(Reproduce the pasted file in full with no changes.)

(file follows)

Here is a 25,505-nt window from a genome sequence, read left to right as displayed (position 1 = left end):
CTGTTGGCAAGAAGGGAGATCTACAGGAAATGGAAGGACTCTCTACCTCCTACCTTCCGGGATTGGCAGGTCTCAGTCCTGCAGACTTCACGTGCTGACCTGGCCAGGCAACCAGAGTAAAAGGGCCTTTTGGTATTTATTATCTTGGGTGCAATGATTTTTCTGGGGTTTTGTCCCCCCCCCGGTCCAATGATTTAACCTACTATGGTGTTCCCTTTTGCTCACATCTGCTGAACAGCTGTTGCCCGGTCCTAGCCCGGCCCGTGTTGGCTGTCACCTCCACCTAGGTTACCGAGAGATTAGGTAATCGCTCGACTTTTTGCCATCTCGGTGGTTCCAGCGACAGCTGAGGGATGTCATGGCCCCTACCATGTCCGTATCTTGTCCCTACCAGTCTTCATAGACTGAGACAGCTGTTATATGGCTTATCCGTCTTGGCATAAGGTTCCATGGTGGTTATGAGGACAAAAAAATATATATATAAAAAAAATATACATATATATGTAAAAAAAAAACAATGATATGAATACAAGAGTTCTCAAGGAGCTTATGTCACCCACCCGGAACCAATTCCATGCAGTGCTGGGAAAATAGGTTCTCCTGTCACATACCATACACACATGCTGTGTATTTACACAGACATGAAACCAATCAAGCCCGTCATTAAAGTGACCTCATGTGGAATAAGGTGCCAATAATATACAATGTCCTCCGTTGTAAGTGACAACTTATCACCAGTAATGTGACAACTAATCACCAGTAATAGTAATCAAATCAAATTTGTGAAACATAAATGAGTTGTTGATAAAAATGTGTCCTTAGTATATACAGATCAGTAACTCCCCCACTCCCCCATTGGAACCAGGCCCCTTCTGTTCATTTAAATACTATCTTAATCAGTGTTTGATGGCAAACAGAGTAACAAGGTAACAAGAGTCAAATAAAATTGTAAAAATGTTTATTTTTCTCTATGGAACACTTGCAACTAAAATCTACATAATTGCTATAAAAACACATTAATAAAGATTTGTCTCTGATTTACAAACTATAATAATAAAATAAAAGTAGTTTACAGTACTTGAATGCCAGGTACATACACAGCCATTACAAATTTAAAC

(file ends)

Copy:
Here is a 25,505-nt window from a genome sequence, read left to right as displayed (position 1 = left end):
CTGTTGGCAAGAAGGGAGATCTACAGGAAATGGAAGGACTCTCTACCTCCTACCTTCCGGGATTGGCAGGTCTCAGTCCTGCAGACTTCACGTGCTGACCTGGCCAGGCAACCAGAGTAAAAGGGCCTTTTGGTATTTATTATCTTGGGTGCAATGATTTTTCTGGGGTTTTGTCCCCCCCCCGGTCCAATGATTTAACCTACTATGGTGTTCCCTTTTGCTCACATCTGCTGAACAGCTGTTGCCCGGTCCTAGCCCGGCCCGTGTTGGCTGTCACCTCCACCTAGGTTACCGAGAGATTAGGTAATCGCTCGACTTTTTGCCATCTCGGTGGTTCCAGCGACAGCTGAGGGATGTCATGGCCCCTACCATGTCCGTATCTTGTCCCTACCAGTCTTCATAGACTGAGACAGCTGTTATATGGCTTATCCGTCTTGGCATAAGGTTCCATGGTGGTTATGAGGACAAAAAAATATATATATAAAAAAAATATACATATATATGTAAAAAAAAAACAATGATATGAATACAAGAGTTCTCAAGGAGCTTATGTCACCCACCCGGAACCAATTCCATGCAGTGCTGGGAAAATAGGTTCTCCTGTCACATACCATACACACATGCTGTGTATTTACACAGACATGAAACCAATCAAGCCCGTCATTAAAGTGACCTCATGTGGAATAAGGTGCCAATAATATACAATGTCCTCCGTTGTAAGTGACAACTTATCACCAGTAATGTGACAACTAATCACCAGTAATAGTAATCAAATCAAATTTGTGAAACATAAATGAGTTGTTGATAAAAATGTGTCCTTAGTATATACAGATCAGTAACTCCCCCACTCCCCCATTGGAACCAGGCCCCTTCTGTTCATTTAAATACTATCTTAATCAGTGTTTGATGGCAAACAGAGTAACAAGGTAACAAGAGTCAAATAAAATTGTAAAAATGTTTATTTTTCTCTATGGAACACTTGCAACTAAAATCTACATAATTGCTATAAAAACACATTAATAAAGATTTGTCTCTGATTTACAAACTATAATAATAAAATAAAAGTAGTTTACAGTACTTGAATGCCAGGTACATACACAGCCATTACAAATTTAAAC